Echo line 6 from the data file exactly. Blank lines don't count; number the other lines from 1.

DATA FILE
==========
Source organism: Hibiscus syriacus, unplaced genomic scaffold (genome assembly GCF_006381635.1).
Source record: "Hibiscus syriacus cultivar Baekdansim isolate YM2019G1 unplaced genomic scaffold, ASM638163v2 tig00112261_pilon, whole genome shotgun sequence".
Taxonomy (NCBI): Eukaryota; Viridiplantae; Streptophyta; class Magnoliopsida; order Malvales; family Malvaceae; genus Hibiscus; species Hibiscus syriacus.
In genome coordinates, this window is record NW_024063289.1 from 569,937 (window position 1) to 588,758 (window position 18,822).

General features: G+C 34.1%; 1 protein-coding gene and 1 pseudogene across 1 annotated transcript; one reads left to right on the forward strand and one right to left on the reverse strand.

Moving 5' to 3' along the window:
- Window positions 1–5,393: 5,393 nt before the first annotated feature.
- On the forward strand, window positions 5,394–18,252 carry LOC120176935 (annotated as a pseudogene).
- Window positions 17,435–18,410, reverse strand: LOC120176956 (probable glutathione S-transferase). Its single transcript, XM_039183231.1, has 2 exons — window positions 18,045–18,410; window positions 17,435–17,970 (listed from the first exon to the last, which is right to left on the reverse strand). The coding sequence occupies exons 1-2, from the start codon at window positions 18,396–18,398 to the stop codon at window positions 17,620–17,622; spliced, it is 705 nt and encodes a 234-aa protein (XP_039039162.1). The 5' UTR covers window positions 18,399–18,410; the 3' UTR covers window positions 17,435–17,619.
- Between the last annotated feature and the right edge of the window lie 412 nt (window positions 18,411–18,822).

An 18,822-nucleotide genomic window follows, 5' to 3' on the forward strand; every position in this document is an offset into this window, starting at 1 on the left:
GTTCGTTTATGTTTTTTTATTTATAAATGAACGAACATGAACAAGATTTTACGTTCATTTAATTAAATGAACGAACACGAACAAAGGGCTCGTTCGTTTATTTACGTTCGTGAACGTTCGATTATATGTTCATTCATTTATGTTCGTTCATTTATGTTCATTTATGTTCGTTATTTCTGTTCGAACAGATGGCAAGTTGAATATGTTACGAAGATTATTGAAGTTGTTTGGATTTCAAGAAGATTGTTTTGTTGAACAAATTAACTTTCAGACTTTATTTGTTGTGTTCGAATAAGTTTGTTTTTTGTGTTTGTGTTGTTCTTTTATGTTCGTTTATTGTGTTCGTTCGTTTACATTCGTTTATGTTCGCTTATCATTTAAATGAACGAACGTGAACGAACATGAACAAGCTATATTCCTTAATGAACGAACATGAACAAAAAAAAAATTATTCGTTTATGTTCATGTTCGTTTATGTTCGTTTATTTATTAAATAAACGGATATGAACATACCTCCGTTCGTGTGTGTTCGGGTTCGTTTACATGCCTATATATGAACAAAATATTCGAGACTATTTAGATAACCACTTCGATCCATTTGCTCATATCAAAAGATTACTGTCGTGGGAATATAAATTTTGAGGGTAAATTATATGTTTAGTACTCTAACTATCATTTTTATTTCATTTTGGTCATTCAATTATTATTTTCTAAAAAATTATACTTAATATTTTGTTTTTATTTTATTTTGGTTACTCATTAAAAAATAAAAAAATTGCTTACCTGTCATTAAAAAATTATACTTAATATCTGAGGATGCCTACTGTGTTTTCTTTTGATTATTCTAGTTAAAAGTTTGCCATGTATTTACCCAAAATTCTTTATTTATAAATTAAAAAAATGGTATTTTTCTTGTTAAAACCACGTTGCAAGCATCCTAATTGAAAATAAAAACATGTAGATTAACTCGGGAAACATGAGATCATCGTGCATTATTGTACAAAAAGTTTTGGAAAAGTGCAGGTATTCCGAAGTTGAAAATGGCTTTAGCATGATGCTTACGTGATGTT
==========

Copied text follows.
Moving 5' to 3' along the window: